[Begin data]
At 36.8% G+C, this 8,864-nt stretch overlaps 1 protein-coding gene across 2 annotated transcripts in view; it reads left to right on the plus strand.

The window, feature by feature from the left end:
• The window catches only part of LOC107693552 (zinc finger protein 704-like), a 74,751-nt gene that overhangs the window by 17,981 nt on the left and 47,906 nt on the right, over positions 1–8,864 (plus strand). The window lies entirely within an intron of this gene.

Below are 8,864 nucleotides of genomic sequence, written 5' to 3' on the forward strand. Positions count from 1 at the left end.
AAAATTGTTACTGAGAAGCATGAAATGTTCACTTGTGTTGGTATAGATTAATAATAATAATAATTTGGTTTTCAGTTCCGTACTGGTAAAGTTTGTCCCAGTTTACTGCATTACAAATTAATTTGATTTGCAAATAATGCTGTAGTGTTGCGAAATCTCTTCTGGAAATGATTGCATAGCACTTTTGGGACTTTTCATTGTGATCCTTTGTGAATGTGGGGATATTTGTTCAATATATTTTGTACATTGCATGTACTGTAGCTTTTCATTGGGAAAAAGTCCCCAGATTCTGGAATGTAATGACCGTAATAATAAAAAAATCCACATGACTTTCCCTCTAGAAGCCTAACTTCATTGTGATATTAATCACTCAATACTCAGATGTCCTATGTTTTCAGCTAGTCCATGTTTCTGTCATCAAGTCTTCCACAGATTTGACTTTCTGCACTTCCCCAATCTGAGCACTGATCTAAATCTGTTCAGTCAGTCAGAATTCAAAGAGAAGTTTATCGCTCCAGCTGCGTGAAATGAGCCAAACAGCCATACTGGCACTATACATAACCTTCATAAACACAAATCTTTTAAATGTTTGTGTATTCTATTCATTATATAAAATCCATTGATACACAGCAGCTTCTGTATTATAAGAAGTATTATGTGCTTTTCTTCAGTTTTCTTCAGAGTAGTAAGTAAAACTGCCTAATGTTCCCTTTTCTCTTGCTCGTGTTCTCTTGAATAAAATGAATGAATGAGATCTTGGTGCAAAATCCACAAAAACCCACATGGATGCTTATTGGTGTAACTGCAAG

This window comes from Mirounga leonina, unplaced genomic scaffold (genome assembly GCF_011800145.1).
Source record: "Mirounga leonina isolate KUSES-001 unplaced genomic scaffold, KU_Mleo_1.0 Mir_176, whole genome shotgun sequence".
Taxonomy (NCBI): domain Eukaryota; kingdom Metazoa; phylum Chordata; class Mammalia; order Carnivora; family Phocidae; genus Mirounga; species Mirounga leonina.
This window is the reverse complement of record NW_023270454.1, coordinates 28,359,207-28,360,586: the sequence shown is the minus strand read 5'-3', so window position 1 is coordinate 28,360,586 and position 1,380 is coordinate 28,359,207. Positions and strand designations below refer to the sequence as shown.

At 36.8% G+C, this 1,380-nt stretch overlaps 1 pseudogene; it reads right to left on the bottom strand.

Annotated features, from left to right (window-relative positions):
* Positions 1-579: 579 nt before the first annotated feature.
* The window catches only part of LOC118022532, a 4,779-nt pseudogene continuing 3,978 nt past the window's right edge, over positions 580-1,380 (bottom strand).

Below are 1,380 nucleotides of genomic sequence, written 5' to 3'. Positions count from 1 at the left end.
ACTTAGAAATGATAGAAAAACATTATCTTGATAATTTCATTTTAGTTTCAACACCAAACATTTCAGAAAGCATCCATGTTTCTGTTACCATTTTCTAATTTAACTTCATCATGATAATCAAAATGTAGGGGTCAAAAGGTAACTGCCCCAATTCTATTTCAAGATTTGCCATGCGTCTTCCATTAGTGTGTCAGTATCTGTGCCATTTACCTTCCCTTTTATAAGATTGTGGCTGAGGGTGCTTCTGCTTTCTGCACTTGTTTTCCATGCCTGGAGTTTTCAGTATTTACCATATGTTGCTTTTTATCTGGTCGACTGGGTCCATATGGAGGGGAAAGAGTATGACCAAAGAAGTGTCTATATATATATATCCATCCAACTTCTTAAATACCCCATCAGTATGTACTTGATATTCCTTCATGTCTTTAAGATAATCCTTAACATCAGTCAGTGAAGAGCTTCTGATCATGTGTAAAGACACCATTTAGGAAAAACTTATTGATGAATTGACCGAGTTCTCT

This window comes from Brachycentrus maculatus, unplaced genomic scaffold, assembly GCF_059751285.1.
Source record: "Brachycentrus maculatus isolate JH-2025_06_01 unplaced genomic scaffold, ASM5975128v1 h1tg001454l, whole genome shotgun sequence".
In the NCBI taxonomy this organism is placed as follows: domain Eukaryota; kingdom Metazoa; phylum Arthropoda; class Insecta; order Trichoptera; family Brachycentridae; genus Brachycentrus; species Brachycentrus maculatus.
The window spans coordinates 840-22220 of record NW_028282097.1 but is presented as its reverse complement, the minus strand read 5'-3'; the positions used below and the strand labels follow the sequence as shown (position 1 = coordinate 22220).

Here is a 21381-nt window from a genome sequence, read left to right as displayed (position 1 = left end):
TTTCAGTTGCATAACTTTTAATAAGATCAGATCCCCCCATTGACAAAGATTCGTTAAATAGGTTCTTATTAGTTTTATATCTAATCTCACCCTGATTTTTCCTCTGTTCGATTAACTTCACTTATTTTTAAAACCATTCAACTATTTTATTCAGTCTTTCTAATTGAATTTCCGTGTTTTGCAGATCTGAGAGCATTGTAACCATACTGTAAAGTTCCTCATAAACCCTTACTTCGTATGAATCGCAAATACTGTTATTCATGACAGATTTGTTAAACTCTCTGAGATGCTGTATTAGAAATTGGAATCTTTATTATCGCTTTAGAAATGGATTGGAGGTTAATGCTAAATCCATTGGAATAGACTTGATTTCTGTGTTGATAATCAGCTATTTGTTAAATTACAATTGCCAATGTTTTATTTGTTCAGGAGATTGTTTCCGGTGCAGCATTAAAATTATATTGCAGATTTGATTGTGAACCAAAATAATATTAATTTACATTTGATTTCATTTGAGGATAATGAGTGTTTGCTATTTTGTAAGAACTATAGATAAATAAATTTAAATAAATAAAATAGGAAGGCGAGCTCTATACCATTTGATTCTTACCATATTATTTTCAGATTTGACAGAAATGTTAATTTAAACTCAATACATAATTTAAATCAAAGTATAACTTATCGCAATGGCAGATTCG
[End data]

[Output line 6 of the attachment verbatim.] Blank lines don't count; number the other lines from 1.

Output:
This window comes from Mirounga leonina, unplaced genomic scaffold (genome assembly GCF_011800145.1).